Three provinces that legalized cannabis edibles in early 2020 saw an increase in accidental cannabis poisonings among children aged 0-9 which was more than double that of Quebec, where edibles are prohibited, according to a new Canadian study.
Ontario, Alberta and British Columbia saw a 7.5 times increase in the rate of cannabis poisonings among young children after approving the sale of cannabis edibles compared to pre-legalization rates from 2015, while Quebec hospitalizations only increased threefold in the same time period.
“The goal of the study was to see how these hospitalizations for cannabis poisoning had changed following legalization of cannabis,” Dr. Daniel Myran, lead author of the study, told CTVNews.ca in a phone interview.
“And what we saw in our study is that the policy choices that were made by the different provinces had a very large impact on the changes in cannabis poisonings.”
Myran, a public health and preventive medicine specialist and postdoctoral fellow at the Ottawa Hospital and the University of Ottawa Department of Family Medicine, said the results underline the impact of the sale of edibles when it comes to these accidental poisonings.
Prior to the legalization of edibles, the increase of cannabis poisonings was relatively even across the four provinces included in the study, with all four seeing a doubling in poisoning rates following the initial legalization of the dried cannabis flower in 2018.
“Quebec sees it, Ontario sees it, Alberta sees it,” Myran said.
But the picture changes when edibles are legalized in 2019, and the provinces diverge in policy.
“When the new products come to market, when the edibles come out, you have almost a tripling again in Ontario, Alberta and B.C., and Quebec sees no further change, so it really isolates out the idea that legal edibles seem to be playing a pretty key role in these increases in poisonings.”
Cannabis edibles refers to a variety of food or drink products infused with cannabis, with products commonly taking the form of chocolates, gummies or baked goods.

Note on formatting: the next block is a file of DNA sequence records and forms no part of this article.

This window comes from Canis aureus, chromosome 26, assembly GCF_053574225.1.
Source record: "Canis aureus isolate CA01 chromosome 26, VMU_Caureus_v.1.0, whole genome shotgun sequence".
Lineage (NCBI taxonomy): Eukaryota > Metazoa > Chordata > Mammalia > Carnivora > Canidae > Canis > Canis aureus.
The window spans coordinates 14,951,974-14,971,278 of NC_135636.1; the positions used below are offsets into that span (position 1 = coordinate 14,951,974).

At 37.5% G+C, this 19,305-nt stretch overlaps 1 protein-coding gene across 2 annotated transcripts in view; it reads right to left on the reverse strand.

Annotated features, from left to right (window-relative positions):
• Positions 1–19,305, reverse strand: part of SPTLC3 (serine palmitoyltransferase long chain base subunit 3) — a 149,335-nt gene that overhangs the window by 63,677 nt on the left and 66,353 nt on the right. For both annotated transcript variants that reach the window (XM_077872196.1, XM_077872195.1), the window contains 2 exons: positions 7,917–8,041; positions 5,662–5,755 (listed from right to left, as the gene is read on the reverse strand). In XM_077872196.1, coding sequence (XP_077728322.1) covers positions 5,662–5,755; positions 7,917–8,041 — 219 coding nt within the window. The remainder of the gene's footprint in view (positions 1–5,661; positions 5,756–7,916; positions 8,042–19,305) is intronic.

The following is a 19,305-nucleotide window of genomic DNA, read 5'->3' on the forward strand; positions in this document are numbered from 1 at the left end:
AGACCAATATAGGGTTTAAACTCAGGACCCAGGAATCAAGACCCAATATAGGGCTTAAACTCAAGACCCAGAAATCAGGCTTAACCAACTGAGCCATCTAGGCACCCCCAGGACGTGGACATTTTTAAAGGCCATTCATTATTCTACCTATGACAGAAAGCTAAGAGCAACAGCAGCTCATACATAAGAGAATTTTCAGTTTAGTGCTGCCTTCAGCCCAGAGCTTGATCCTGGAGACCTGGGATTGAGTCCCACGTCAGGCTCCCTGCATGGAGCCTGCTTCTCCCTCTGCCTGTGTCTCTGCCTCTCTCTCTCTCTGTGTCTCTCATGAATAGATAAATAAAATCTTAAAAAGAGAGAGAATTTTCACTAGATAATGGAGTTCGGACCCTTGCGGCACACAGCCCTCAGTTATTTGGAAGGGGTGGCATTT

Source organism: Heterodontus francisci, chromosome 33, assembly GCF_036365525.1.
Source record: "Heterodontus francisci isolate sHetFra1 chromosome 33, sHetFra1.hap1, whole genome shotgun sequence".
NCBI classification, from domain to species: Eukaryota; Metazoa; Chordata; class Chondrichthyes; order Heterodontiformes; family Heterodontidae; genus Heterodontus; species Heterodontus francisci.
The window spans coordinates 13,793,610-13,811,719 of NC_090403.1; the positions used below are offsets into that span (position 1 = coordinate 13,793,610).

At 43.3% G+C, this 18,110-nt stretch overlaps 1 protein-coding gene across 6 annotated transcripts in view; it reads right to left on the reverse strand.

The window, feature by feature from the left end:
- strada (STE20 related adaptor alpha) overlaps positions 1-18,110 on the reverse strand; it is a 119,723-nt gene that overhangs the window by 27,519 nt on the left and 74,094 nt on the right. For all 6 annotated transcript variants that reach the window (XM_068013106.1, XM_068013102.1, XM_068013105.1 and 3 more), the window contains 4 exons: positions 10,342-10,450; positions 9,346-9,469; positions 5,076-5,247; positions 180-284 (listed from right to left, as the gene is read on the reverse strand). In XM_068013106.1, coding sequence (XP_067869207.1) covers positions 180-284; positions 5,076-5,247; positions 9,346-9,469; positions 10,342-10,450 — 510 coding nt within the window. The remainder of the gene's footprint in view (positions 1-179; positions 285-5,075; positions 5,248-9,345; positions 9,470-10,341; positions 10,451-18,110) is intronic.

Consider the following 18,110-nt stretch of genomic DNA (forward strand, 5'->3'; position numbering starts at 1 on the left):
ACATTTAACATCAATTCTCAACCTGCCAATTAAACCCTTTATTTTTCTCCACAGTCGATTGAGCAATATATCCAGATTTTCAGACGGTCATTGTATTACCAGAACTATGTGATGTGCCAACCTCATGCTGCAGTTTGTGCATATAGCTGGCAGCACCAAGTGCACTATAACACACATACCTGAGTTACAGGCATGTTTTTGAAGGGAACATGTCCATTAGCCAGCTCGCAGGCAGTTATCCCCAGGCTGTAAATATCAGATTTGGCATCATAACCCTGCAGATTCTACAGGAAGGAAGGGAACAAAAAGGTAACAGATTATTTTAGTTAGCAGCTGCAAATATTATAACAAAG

In order to mitigate the risks of children accidentally consuming these edibles when the Cannabis Act was expanded in 2019, Health Canada stipulated restrictions to the amount of cannabis allowed in products and also outlined that products could not be marketed or packaged in a way that looked appealing to young people.
But once outside of their packaging, many edibles are virtually indistinguishable from their non-cannabis counterparts.
“Based on what these products look like when they’re out as their packaging, you cannot distinguish them from candy or other baked goods,” Myran said.
Provinces are allowed to regulate these products themselves, and starting in January 2020, Alberta, British Columbia and Ontario broadly approved the sale of edibles.
However, Quebec prohibited the sale of edibles, making it the perfect province to serve as a control for researchers.
Researchers analyzed the data on all hospitalizations for children aged 0-9 years in these four provinces, which collectively make up more than 85 per cent of Canada’s total population.
The study looked at three time periods of hospitalization data. They started with January 2015 to September 2018, before any cannabis had been legalized, then looked at the first period of legalization from October 2018 to December 2019. Finally, they looked at January 2020 through September 2021, when edibles had become legal in Alberta, Ontario and B.C. and were prohibited in Quebec.
There were 581 hospitalizations for cannabis poisonings in children aged 0-9 across the entire seven-year study period. The average age of children hospitalized with an accidental cannabis poisoning was three-and-a-half years old.
Myran clarified that they didn’t look at outcome, just hospitalization rates.
“By virtue of being hospitalized, these were children that the treating team was quite concerned about and they had at minimum needed some form of observation,” he said.
He stressed that the decriminalization of cannabis has had hugely beneficial impacts, but that proper regulation is important to protect everyone.
“One of the proposals that’s being made now as Health Canada revisits how we regulate these products is to get rid of [the limit of THC in legal edibles],” he said. “And you would worry that if we’re seeing this increase in poisonings with lower potency cannabis edibles, that if you allow these things to be 10 times more potent, you might see a much higher number of poisoning events, and much more severe poisoning events.”